Chris Bliss: Well, a lot of people wanted to work with us and cooperate with us. Also the design was built into the design too because it's fairly simple design. The design was not made to be less expensive than other monuments. It was meant to fit the environment. Then we just had a lot of people work with us and we had that comedy concert here back in May. All those great acts came in pro Bono. Sun construction, doing the installation, is donating a large part of their services, a lot of their subcontractors have contributed and the business and legal communities have donated significant funds so we can meet our target. It's got to be the most forgotten commemorative holiday in America.
Ted Simons: And this will obviously help in Arizona. This is going on with a first in the country.
Chris Bliss: First major monument of the bill of rights anywhere.
Ted Simons: Where will the second, third and fourth be?
Chris Bliss: Well we are hoping that this monument will draw attraction too. We have something approved at the Texas state capitol. It's a beautiful design. Significantly more expensive. That's almost a $3 million project because it's a redesign of an entire Plaza. I'm hoping the attention that will be drawn to this and we're getting good national attention and we should have a day that's just about the ideas that made the country great. Just one day a year. Call it national ideas day if you want to call it that. The bill of rights is one of the best ideas that humanity has ever come up with and celebrating it seems to me to be -- it's great ideas that make a great nation and the bill of rights is part of our greatness.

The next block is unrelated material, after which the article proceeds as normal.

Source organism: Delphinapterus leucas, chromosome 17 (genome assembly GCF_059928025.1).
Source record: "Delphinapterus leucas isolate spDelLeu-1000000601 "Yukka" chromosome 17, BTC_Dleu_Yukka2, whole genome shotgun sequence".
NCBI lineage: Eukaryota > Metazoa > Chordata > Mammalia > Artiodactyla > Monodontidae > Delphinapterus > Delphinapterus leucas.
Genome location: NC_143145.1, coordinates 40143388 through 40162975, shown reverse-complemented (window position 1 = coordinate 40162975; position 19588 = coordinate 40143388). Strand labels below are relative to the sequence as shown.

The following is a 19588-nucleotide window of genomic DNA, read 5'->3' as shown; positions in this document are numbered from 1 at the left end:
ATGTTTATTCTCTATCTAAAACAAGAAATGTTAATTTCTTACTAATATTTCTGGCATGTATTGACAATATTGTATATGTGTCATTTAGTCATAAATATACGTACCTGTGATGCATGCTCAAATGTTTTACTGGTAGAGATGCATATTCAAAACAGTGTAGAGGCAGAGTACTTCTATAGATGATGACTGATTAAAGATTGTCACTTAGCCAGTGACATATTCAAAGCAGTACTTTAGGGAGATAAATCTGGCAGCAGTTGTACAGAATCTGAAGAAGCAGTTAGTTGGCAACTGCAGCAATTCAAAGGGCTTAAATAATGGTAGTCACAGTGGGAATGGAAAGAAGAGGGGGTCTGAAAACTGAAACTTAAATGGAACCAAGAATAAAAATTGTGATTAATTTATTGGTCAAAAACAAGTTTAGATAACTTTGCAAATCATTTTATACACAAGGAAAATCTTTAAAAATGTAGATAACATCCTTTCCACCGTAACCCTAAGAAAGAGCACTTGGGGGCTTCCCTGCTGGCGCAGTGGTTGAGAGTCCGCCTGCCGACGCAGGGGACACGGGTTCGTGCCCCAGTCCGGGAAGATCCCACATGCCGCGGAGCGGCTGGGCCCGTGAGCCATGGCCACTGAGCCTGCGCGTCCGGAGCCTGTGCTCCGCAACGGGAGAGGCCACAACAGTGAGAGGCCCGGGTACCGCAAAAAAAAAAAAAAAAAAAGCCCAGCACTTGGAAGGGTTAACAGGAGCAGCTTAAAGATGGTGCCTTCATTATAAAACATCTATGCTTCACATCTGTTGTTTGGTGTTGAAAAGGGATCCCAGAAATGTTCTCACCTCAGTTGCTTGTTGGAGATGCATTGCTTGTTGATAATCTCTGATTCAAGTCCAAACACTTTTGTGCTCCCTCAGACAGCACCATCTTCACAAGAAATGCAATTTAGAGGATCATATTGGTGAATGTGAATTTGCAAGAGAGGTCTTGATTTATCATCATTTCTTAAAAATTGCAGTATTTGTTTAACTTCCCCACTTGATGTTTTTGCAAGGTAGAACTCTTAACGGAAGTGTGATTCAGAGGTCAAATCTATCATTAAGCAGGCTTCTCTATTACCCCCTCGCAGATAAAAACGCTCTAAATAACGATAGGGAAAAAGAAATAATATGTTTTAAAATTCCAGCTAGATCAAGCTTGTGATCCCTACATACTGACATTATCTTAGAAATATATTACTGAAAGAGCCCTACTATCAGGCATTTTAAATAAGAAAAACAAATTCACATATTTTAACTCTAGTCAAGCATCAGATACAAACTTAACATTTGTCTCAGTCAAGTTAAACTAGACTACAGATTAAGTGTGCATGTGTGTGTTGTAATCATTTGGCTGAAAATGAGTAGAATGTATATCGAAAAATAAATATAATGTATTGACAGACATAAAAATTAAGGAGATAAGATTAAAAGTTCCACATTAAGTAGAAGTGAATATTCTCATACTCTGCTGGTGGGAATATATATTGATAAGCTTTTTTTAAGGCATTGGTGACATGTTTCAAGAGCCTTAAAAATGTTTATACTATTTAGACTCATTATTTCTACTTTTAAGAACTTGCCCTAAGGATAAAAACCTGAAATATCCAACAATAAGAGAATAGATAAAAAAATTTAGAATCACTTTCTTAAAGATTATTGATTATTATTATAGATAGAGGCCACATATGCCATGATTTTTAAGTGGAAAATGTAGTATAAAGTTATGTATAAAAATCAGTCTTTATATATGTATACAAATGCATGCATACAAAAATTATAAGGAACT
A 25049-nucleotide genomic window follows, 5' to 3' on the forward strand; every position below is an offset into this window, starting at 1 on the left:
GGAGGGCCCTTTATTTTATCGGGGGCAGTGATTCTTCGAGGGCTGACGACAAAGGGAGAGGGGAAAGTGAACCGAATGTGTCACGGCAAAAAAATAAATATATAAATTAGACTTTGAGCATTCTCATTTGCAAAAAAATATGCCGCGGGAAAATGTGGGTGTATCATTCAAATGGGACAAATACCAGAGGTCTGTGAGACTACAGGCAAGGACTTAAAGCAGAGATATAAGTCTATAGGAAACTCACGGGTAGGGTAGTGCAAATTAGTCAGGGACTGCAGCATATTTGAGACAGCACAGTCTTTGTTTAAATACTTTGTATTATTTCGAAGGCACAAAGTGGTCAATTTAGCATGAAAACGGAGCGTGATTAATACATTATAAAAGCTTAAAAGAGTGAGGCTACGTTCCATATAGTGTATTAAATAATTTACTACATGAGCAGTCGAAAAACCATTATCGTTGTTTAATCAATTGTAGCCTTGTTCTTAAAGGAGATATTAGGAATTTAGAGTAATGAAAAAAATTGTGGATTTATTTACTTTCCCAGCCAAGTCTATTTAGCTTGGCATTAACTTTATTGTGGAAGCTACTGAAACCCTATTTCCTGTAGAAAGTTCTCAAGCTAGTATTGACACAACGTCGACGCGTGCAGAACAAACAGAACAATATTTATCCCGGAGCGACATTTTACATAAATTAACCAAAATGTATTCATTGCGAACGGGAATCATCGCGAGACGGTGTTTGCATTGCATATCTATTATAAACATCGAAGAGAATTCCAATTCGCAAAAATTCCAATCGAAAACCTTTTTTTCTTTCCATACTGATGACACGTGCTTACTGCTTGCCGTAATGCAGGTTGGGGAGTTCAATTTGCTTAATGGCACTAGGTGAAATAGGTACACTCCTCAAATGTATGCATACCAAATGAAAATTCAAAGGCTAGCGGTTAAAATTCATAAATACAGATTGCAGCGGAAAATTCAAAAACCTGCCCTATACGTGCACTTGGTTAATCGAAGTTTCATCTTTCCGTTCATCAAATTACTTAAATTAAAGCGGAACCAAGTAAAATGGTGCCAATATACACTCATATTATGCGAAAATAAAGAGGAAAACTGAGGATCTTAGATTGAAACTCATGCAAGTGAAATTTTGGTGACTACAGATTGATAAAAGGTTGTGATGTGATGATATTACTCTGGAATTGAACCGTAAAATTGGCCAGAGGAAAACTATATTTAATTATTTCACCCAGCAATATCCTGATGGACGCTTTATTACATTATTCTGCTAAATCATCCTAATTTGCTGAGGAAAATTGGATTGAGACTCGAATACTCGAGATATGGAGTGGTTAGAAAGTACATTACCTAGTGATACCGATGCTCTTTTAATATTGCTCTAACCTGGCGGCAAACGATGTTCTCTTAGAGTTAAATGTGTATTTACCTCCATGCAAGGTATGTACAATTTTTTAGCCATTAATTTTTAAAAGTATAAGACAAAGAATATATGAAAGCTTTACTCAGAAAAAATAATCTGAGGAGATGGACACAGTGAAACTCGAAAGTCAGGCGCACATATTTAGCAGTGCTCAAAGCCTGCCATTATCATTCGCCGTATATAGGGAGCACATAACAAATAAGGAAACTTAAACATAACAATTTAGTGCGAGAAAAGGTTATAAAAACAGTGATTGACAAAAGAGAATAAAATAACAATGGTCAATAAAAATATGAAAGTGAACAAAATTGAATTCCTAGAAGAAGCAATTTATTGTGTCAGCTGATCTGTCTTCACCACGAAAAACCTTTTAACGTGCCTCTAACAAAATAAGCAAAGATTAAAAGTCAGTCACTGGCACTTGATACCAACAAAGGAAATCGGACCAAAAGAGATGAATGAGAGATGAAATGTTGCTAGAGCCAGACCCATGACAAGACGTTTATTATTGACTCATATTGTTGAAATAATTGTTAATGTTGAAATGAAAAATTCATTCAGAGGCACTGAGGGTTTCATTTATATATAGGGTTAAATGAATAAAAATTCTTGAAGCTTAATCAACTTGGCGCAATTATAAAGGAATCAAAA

Ted Simons: So with that, last question. You've seen the finished product. We will all see it on Saturday. You put so much of your life, so much effort, so much attention, are you happy with the way it looks?
Chris Bliss: It's beyond my best expectations. I have seen it during the day now. We put lighting on it at night. The stone is so beautiful it's scaled perfectly to the space, the landscaping. It's the first really inviting space over in Wesley Bolin Plaza. I think it will become a major landmark for the state and the city of Phoenix. The mayor, the governor will be there. The chief justice is going to be there. We're going to have ten different individuals each unveiling from one of the amendments while we have a reading over the loudspeakers so the bill of rights will be front and center. We'll also have some fun that way. It's going to be a terrific celebration.
Ted Simons: Well congratulations on this. Good luck Saturday. Thanks for joining us.
Chris Bliss: Thanks and I should mention, 10:00 a.m. Saturday is the dedication.